Jim Andrews

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Coldest Spring in UK for More Than 50 Years

June 4, 2013; 6:34 AM ET

The U.K. registered its chilliest spring in more than 50 years, the U.K. Met Office said on its website last week. Spring is defined as the three months of March, April and May.

According to preliminary data not including the last three days of May, it was the coldest spring since 1962 and the fifth coldest since 1910, when comprehensive record keeping began in the U.K.

The unusual chill was underpinned by exceptional in March, a month in which average U.K. temperature was 6 degrees C (42.8 degrees F), which was 3.3 degrees C (5.9 degrees F) below normal. It was the coldest month of March since 1962.

While April was only slightly below average, May was on track to be the coolest since 1996, the Met Office said, having a preliminary average temperature of 9.3 degrees C (48.7 degrees F) -- 1.1 degrees C (2.0 degrees F) below normal.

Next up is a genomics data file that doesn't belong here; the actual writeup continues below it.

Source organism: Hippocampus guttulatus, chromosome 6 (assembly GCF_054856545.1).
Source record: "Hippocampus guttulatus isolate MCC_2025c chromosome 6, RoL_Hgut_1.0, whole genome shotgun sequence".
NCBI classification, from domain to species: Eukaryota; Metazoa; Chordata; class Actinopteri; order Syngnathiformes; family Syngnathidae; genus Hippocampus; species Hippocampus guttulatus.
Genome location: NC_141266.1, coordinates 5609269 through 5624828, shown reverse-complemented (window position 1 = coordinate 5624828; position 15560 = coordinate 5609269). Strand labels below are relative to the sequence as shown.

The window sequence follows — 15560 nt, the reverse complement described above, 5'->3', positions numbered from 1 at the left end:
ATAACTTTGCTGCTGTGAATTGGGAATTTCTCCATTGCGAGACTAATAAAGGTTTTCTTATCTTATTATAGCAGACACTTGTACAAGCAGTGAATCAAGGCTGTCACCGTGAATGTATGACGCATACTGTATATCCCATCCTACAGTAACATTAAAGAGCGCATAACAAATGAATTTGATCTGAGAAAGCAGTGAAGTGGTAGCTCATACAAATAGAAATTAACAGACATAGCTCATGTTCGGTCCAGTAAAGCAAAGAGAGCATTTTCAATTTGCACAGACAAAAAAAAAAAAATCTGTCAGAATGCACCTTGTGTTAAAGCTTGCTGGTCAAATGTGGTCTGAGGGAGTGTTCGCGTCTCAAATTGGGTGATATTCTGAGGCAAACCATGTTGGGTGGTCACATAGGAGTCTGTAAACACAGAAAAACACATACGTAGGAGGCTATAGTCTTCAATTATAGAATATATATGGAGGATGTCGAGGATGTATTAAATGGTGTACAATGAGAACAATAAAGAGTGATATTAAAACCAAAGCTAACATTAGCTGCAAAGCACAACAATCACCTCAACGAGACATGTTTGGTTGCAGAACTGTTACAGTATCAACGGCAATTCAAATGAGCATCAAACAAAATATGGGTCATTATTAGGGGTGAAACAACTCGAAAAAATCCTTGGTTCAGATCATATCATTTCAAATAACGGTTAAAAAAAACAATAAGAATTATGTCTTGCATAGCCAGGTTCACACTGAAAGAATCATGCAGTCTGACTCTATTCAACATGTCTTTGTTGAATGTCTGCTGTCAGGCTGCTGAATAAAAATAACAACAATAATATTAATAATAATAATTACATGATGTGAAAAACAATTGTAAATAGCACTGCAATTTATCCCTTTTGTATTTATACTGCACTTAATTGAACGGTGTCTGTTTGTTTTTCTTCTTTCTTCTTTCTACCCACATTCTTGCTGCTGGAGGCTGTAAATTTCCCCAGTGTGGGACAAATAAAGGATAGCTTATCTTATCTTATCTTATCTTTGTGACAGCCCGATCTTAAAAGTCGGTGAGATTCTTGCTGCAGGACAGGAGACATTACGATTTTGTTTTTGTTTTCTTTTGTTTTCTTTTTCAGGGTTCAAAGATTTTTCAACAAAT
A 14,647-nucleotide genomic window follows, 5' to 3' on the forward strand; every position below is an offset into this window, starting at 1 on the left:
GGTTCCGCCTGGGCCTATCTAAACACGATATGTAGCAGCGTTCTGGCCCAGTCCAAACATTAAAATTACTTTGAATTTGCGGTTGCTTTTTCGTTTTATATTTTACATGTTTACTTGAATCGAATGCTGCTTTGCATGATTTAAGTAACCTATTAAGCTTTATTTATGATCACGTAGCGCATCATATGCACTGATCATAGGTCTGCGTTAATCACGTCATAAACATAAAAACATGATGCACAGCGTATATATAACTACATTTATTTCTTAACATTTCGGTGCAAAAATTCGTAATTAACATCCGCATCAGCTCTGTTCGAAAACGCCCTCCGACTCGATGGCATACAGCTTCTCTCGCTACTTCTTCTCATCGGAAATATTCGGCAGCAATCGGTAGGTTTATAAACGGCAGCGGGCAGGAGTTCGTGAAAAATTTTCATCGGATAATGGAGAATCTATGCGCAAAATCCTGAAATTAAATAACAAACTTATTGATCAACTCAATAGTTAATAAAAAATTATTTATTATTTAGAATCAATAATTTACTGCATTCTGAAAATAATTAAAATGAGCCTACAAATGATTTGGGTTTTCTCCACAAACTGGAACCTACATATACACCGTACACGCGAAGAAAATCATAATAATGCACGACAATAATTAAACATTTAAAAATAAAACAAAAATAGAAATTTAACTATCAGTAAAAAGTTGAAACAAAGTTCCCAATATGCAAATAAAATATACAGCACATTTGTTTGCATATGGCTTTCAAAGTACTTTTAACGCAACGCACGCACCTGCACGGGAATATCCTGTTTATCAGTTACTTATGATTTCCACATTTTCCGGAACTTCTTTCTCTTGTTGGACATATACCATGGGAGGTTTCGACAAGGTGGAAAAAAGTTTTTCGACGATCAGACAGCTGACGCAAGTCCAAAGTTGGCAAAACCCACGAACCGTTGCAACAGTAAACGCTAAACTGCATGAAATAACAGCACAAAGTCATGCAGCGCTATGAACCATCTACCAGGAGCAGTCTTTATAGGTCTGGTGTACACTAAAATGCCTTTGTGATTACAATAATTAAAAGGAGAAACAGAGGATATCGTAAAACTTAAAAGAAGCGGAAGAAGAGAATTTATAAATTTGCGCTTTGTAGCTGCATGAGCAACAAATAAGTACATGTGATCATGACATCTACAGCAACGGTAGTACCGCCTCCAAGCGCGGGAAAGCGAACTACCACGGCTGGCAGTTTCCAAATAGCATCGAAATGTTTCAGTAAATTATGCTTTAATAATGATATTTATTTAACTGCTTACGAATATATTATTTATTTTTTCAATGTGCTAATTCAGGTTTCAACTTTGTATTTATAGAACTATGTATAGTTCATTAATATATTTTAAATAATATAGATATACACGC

As for rainfall, it was actually below normal during March and April, then above average in May. Overall, the three spring months were thought to be "slightly drier than average," the Met Office said.

A flashback to the severe cold and snow of March 2013, when parts of the U.K. were struggling to dig out, following heavy snowfalls and drifting. This scene was taken March 27 on a rural road near Colne in northern England. (AP Photo/Jon Super)

The month of March was notorious for its harsh cold and severe snowstorms. Deep, drifted snow isolated some rural and small-town dwellers in hilly areas of northern England, Wales, Northern Ireland and southwestern Scotland during the latter half of the month.

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